Part D Coverage Gap Proposal Won’t Reduce Spending

By: Meredith Miller
Published: Friday, December 21 2018
Last Updated: 4 years ago

It turns out that the Medicare Part D proposal will no longer reduce drug spending as it currently does. The manufacturers' plan would push those costs onto beneficiaries and the government. Drug companies are asking Congress to decrease their contributions to the Medicare prescription drug program. This new proposal will increase taxpayer and beneficiary spending under the government healthcare program for senior citizens.

The Medicare Part D program works with private insurance companies to provide low-cost prescription drug plans to older Americans. Medicare used to pay various amounts in the four phases of prescription drug coverage. It started during the deductible period and lasted through the catastrophic coverage.

Medicare Part D coverage gap is a time period in which beneficiaries experience higher than usual out-of-pocket costs. Drug companies usually offer discounts that reduce beneficiary spending. That all changed this year when Congress stated that the discount would increase from 50% to 70% by January 1, 2019.

Drug manufacturers asked to reduce the discount from 70% to 63%, passing on the remaining 7% to beneficiaries and the Medicare prescription drug plans. This also requires an additional $4 billion from the government through the year 2017, which would be owed by taxpayers. Since Medicare pays three-quarters of Part D drug costs, beneficiaries would spend $1.3 billion during that time period. They will see higher premiums and higher out-of-pocket costs.

What Is the Coverage Gap?

The Medicare Part D coverage gap is when you agree on a certain amount for covered prescription drugs with your drug plan. You may have to pay more for your prescription drugs due to this gap. Starting in 2018, once you and your plan pay a certain amount on these covered drugs, you're now in the donut hole. This amount changes every year for most members.

Each month that you fill a prescription, you will receive an Explanation of Benefits (EOB) in the mail. This will tell you how much you spent on prescription drugs so far and if you reached the coverage gap.

Who Saves Money In The Coverage Gap?

Beneficiaries enrolled in a Medicare Part D coverage gap or the Medicare Advantage plan such as an HMO or PPO that includes prescription drug coverage. Members must not get extra help outside of their plan. There's a Medicare program that helps low-income individuals by providing resources and paying for Medicare prescription drug costs. Members can also get in on the savings if they already reached the donut hole in their plans.

How The Coverage Gap Worked On Brand Name Drugs

Manufacturers that make brand-name prescription drugs have to sign an agreement with Medicare to join the Medicare Part D coverage gap. This program allows manufacturers to offer discounts on brand-name prescription drugs to only members who reached the Donut Hole. Once an individual has reached the coverage gap, that person will pay 35% of the price of brand-name prescription drugs.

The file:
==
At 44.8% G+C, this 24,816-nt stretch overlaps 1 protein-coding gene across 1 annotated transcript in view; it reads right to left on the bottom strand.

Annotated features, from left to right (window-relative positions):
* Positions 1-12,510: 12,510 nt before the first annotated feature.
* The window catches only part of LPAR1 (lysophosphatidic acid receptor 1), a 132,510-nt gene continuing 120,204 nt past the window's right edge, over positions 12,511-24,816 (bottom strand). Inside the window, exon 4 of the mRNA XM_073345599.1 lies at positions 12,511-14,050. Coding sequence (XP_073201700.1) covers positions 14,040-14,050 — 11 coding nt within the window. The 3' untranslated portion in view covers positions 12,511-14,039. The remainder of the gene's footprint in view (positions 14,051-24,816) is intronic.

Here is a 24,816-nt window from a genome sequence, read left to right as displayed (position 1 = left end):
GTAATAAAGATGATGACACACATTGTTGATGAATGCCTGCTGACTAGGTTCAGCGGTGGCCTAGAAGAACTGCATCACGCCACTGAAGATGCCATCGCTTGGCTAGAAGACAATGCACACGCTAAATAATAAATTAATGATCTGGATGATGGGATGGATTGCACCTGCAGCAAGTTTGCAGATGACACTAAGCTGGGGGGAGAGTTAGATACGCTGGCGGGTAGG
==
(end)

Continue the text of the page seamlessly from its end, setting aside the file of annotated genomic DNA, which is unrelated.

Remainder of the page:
Members can get in on these savings if they purchase their prescription drugs at a drugstore or pharmacy or order them through the mail. The discount is off the price that the prescription drug plans agreed on with the pharmacies for certain drugs. They'll also only pay a percentage of the price for brand-name prescription drugs.

The entire amount will count towards catastrophic coverage. If a member qualifies for catastrophic coverage, members will only pay coinsurance or copay for the rest of the year. Your EOB will list any discounts that the drug manufacturers paid.

Are Medicare-Covered Brand-Name Drugs Discounted?

Drug manufacturers who signed an agreement to participate in the Medicare Part D coverage plan, all of the brand-name prescription drugs they make are covered on the donut hole for the calendar year. This includes the list of approved prescription drugs on the list of covered drugs and those covered through the appeal. Drug manufacturers that make over 99% over the brand-name prescription drugs used by Medicare members also participate in this program.

What Happens When Prescription Drugs Aren't Discounted?

If a member hit the coverage gap and hasn't received a discount on a brand-name prescription drug, they should review their Explanation of Benefits. If the discount isn't included on the Estimate of Benefits, the member should contact their prescription drug plan to verify their information. Members can also file an appeal through their State Health Insurance Assistance (SHIP) or by contacting Medicare. The Medicare & You Handbook has more information on contacting Medicare or SHIP.

Higher Out-of-Pocket Costs and Higher Plan Spending

Reducing the discount that drug manufacturers pay would shift the costs onto beneficiaries and Medicare. Beneficiaries can't leave the coverage gap phase until their out-of-pocket costs reach $5,100 within the calendar year. This reduction in drug manufacturer discounts means beneficiaries will have to pay the remaining costs for prescription drugs.

This new plan will do nothing to reduce the cost of brand-name prescription drugs. Instead, it'll increase beneficiary and government spending. Medicare will need more money to help pay the higher premiums. Lawmakers are currently making changes to outweigh the risks of reducing drug manufactures contributions.